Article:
Due to its 54% revenue growth and more than 560 million website visits last year, retailers have shown a clear willingness to offer great deals to reach the top of RetailMeNot's best deals. And while RetailMeNot is clearly not a conventional retail or e-commerce company, it shows a new degree at which this particular industry has been able to innovate.

In addition, and perhaps most impressively, RetailMeNot has been able to achieve an operating margin of 27% during a very aggressive growth phase. Hence, like Zulily, RetailMeNot is proving that companies in this industry can capitalize on high growth rates while still being highly profitable.

Final thoughts
In any industry, disruption equals stock gains, and each of these three companies is disruptive to the conventional ways of doing business in the e-commerce space.

Groupon is perhaps the most undervalued at just 2.3 times sales but must also find a solution to its e-commerce generating gross margin of only 7.9%. Thus, Groupon's e-commerce might provide different kinds of products and services relative to the space, but its profitability is along the same lines as an Amazon.

RetailMeNot is an edge to retail, with growth and profitability that make it attractive to investors and potential acquirers. However, Zulily is the real gem, operating a clear-cut e-commerce site with an innovating approach to buying and selling. Essentially, its growth, profitability, and then its valuation at 11 times sales are what make it appealing. Yet, regardless of which you find most appealing, each company is pushing the envelope with a disruptive service that could lead to long-term gains.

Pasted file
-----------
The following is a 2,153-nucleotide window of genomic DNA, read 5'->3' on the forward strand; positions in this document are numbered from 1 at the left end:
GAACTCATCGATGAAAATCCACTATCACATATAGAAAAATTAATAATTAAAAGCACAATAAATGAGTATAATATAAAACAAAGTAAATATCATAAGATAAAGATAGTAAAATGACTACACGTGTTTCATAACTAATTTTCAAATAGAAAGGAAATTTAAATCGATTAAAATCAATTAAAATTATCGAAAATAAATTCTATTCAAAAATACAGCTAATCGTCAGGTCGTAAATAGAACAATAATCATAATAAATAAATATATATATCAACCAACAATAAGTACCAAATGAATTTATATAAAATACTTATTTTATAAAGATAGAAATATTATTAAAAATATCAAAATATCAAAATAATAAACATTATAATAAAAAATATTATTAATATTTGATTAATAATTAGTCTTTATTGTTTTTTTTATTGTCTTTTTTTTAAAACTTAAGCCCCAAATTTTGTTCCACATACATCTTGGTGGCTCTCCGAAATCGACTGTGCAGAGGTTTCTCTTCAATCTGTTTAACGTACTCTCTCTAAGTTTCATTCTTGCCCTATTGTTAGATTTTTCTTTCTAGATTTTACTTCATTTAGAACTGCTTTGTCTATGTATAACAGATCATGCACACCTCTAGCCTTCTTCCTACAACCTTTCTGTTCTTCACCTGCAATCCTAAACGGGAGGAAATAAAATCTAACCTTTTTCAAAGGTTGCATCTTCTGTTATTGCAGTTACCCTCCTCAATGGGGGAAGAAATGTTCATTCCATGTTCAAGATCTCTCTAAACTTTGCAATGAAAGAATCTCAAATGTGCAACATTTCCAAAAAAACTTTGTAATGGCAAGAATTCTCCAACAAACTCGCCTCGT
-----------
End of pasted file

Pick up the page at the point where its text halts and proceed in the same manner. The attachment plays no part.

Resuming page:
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Brian Nichols has no position in any stocks mentioned. The Motley Fool recommends Amazon.com. The Motley Fool owns shares of Amazon.com. Try any of our Foolish newsletter services free for 30 days. We Fools may not all hold the same opinions, but we all believe that considering a diverse range of insights makes us better investors. The Motley Fool has a disclosure policy.

A Financial Plan on an Index Card

Keeping it simple.

Aug 7, 2015 at 11:26AM

Two years ago, University of Chicago professor Harold Pollack wrote his entire financial plan on an index card.

It blew up. People loved the idea. Financial advice is often intentionally complicated. Obscurity lets advisors charge higher fees. But the most important parts are painfully simple. Here's how Pollack put it:

The card came out of chat I had regarding what I view as the financial industry's basic dilemma: The best investment advice fits on an index card. A commenter asked for the actual index card. Although I was originally speaking in metaphor, I grabbed a pen and one of my daughter's note cards, scribbled this out in maybe three minutes, snapped a picture with my iPhone, and the rest was history.

More advisors and investors caught onto the idea and started writing their own financial plans on a single index card.

I love the exercise, because it makes you think about what's important and forces you to be succinct.

So, here's my index-card financial plan:


Everything else is details.